My boys woke up around 6:00 and had some breakfast. They got dressed and ready to go and we all headed out the door at 6:30. The start area was about 20 minutes away and I wanted to have time to go to the bathroom one more time before it all started. Kevin dropped me off and then went to park. I got emotional when I kissed him goodbye, just like in Myrtle Beach. He told me it was just another long run, and that he knew I was going to have a great day. I went inside the building where all the runners were to keep warm and use the bathroom (it was about 45 degrees at this point.)

Kevin hanging out in the bathtub at 6 a.m.

Kevin hanging out in the bathtub at 6 a.m.

I ended up peeing twice before heading to the start line. I am so paranoid about having to pee during a race, and I knew that since this was a small one porta-potties would be few and far between! I also decided to wear my Camelbak for this race (first time ever!) since I wanted access to water whenever I needed it, rather than at the water stops every 2 miles. I ended up LOVING this decision and I think it made a world of difference for me.


At 7:15 on the dot the race started with the sound of a gong.  There is no chip timing for this race, so I went toward the front of the very small pack just to keep as close to the clock time as possible. I didn’t want a repeat of the time I finished a marathon in 4:00:04! Every second counts.

It was go time.

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Miles 1-8 took us across the bridge onto St. George’s Island. We ran out and back along one road and then out and back along another road as the sun was coming up. We were right by the water which was absolutely beautiful, and the miles were passing super fast.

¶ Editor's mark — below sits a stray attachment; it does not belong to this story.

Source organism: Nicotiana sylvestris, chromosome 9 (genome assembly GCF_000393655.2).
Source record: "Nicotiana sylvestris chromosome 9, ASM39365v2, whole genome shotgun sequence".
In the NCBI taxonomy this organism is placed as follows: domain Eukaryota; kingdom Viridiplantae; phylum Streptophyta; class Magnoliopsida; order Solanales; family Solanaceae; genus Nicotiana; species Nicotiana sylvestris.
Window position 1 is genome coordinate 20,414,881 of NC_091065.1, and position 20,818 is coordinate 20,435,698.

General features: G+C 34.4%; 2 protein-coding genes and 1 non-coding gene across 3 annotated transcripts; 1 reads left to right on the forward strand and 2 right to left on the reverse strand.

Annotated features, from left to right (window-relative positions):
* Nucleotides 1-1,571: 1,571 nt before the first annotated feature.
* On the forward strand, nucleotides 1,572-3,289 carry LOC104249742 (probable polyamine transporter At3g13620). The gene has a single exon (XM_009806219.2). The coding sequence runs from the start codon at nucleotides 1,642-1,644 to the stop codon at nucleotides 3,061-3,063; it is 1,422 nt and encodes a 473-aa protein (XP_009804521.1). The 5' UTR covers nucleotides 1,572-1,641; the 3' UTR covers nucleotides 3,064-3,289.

Screen Shot 2014-03-13 at 8.10.00 PM

I tried to start out more conservatively than I did in Myrtle Beach, because I wanted to ensure that I would make it to the finish line this time. I knew my main goal for this race was to finish since I didn’t get to last time, and getting under 4 hours would be icing on the cake. With the pressure off, I naturally started out running between 8:35-8:45 minute miles which felt good and even slow at times. I made it a point to not be obsessed with my watch and just run by effort. I ate my first half pack of margarita shot bloks at 25 minutes into the race and another half pack 25 minutes later.

Screen Shot 2014-03-13 at 8.11.57 PM

  • Mile 1 – 8:37
  • Mile 2 – 8:39
  • Mile 3 – 8:41
  • Mile 4 – 8:44
  • Mile 5 – 8:40
  • Mile 6 – 8:49
  • Mile 7 – 8:41
  • Mile 8 – 8:44
Across the bridge to St. George's Island

Across the bridge to St. George’s Island

We crossed back over the bridge around mile 8 and I was excited because I knew I would see Kevin and the baby soon. They were waiting near the start line since we would be passing that area again. I heard Kevin yell my name from all the way down the road and I couldn’t stop smiling. Between the pretty scenery, the flat course, and seeing my two guys, running felt effortless and it was almost like I was floating through. I felt so happy.